Friday poll: Citizenship

Some of you may not know this about me, but I’m Canadian.

I know, I know.

Comments

  1. I was just thinking of all the great constitutional protections I would have as a citizen….wait, never mind.

  2. Silly Steve,

    Citizens of U.S. states _are_ citizens of the U.S. My goodness. Next you’ll be suggesting I renounce California citizenship to become a U.S. citizen.

  3. Steve, are you crazy? Now that Conrad Black thinks he can come back, everybody wants to change their citizenship. Sheesh …

  4. We need all the sane people we can get in this country.

  5. I’m leaving it as a problem for the reader to deduce whether comment #4 means Steve should or shouldn’t become a citizen.

  6. Steve,

    Tell us, what are the advantages? What are the disadvantages?

  7. Good question, Ronan. Chief advantage is to receive the additional constitutional protections of citizenship, such as due process of law and being able to avoid summary deportation.

    Disadvantages: you tell me.

  8. If I may quote from a recently released album by a true musical genius:

    Don’t wanna be a Canadian idiot
    Won’t figure out their temperature in Celsius
    See the map, they’re hoverin’ right over us
    Tell you the truth, it makes me kinda nervous

    Canadian Idiot, “Weird” Al Yankovic

    Isn’t it true that like 75% of Canada’s population live within a couple hundred miles of the US border? Go on, make the switch from North American to simply American.

  9. Steve,

    Your “advantages” suggest to me that you’re a terrorist or something.

    Disadvantage: having to pledge allegiance to the US flag.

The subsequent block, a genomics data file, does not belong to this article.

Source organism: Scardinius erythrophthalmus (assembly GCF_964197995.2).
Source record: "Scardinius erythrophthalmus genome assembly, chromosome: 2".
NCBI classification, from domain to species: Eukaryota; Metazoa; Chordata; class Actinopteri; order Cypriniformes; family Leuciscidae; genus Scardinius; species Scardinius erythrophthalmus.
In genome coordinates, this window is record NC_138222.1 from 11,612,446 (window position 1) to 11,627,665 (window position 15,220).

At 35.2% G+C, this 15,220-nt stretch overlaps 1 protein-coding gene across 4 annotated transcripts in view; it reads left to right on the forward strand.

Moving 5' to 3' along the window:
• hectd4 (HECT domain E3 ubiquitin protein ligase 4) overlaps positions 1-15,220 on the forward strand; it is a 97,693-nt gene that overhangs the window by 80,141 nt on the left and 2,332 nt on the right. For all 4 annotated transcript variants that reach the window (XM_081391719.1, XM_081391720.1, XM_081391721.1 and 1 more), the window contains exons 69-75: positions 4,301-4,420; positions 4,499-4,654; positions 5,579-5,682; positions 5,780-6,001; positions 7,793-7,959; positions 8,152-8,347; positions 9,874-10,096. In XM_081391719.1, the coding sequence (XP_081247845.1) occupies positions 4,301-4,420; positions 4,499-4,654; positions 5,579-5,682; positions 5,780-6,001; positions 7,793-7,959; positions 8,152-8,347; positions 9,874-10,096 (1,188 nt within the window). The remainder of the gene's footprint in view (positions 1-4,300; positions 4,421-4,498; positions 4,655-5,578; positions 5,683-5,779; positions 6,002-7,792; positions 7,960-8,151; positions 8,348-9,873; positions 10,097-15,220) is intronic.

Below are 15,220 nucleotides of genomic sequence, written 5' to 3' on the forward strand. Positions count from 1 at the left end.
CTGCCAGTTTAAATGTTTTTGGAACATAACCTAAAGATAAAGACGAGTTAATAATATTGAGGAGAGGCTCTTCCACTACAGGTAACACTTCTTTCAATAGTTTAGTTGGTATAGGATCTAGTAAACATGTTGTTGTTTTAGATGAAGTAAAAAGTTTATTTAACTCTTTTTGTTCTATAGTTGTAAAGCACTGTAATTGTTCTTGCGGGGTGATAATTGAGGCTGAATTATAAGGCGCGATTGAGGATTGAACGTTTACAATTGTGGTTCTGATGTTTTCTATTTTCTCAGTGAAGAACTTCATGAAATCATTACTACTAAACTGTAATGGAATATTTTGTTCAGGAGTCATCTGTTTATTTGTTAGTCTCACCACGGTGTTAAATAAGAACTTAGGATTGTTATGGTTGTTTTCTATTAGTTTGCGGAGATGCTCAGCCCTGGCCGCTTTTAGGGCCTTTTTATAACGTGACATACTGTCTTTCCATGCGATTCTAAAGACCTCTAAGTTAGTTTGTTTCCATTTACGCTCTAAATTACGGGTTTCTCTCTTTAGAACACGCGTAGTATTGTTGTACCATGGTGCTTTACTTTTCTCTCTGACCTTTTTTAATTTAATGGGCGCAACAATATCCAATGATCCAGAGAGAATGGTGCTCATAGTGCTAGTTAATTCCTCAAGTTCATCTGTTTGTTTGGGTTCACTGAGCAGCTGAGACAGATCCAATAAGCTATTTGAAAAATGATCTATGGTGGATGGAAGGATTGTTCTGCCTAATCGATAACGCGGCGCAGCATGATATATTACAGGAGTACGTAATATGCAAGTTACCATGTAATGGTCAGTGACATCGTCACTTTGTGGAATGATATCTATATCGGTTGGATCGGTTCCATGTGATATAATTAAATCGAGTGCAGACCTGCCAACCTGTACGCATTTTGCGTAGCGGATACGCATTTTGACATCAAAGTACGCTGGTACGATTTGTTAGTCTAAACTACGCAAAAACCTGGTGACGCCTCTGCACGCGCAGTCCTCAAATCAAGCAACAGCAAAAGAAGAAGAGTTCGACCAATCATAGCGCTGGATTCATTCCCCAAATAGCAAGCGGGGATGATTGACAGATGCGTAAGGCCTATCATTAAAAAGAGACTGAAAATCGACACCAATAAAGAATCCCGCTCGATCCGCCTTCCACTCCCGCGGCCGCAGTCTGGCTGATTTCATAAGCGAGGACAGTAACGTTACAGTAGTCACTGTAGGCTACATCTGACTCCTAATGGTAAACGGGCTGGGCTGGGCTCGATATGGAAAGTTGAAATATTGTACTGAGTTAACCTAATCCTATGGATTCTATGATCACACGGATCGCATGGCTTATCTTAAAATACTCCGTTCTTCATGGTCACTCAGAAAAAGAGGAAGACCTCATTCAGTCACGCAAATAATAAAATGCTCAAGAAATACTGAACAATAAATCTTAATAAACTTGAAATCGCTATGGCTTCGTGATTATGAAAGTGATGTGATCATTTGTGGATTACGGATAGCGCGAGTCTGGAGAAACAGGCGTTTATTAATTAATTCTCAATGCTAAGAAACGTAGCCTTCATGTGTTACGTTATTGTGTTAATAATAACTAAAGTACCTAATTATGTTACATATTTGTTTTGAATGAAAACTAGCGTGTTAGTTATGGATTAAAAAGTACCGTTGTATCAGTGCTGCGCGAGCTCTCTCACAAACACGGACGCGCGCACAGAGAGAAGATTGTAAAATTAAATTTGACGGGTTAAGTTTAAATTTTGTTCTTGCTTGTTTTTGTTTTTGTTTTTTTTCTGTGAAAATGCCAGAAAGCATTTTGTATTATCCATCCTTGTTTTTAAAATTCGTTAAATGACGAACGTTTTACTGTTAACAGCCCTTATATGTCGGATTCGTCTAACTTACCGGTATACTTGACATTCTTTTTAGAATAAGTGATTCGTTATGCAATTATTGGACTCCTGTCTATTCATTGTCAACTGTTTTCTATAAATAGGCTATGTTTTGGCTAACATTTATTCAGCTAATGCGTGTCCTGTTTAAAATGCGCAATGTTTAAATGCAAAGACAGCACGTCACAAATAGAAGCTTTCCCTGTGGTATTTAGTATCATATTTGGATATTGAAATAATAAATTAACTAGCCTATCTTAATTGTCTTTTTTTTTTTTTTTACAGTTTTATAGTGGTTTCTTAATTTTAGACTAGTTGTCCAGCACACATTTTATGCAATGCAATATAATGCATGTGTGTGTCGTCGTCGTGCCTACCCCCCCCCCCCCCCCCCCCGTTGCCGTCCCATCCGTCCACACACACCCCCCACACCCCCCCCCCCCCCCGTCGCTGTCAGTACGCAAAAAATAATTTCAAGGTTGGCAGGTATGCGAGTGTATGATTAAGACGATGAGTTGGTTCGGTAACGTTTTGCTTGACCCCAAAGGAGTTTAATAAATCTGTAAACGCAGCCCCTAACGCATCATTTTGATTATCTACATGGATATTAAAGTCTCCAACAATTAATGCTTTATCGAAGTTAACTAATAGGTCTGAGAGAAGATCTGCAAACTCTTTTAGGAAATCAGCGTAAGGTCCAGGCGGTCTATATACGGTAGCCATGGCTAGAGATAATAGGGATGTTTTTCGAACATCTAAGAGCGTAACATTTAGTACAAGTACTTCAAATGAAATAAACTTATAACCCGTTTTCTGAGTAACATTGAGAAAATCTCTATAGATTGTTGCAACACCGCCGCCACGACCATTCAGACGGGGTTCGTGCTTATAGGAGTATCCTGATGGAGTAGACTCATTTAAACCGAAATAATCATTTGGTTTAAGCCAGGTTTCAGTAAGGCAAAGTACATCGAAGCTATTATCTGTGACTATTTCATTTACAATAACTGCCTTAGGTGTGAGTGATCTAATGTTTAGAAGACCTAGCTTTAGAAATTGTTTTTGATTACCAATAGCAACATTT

(N.B. I have nothing against such a pledge, if you’re American. But if you love another country (Canada, England) and feel loyalty to it, I just cannot see how you can do this without feeling queasy.)

  10. Ouch, dude. I could sing God Save the Queen without flinching.

  11. Should Steve become a U.S. Citizen?

    What, and give up all that rich Canadian cultural heritage?

  12. Stapers,

    Sure. But could you pledge your loyalty to Her Majesty Queen Elizabeth II, her heirs and successors?

    I, [name], [swear by Almighty God] [do solemnly and truly declare and affirm] that, on becoming a British citizen, I will be faithful and bear true allegiance to Her Majesty Queen Elizabeth II, her heirs, and successors, according to law.

    I will give my loyalty to the United Kingdom and respect its rights and freedoms. I will uphold its democratic values. I will observe its laws faithfully and fulfil my duties and obligations as a British citizen.

    If I had been born and bred an American, this would stick in my craw.

    Becoming an American citizen ain’t like getting a driver’s licence. For one thing, you Yanks take a dim view of dual citizenship, which means you really have to choose one or the other. I just couldn’t reject Her Majesty :)

  13. No, you can be a dual citizen if one of them is U.S. After alI, I AM!! Maybe it’s the UK that doesn’t let you poms do it.

  14. um…in light of the enemy detention determination…you could already considered suspicious…

    http://patriotboy.blogspot.com/

  15. Steve
    If you ask your sisters (who were all born in Canada like you) I expect you would get different responses. Only one took the step to US citizenship and the other one resident in the US is adamantly still a Canadian, with no plan to become an American, nothwithstanding her husband and four boys all being US born. I worry about the reality of the reasons you give, as Canadians do get due process under US law and unless we have a criminal or terrorist record would not be summarily deported or jailed, unless they didn’t like how I look. I wonder if your reason is strong enough to take the step and leave behind your deep Canadian roots which are well entrenched. Consider the naming of your new son after a former Prime Minister of Canada and the wonder he would have later in his life when he asks you the question – Why? I appreciate that you studied extensively in the US, but also in France. Your question of taking on citizenship is puzzling, when you consider it would take several years for the paperwork to make it happen. What does Sumer think?

  16. mea MAXIMUS culpa! Here’s the link for #14:
    http://www.npr.org/templates/story/story.php?storyId=6167856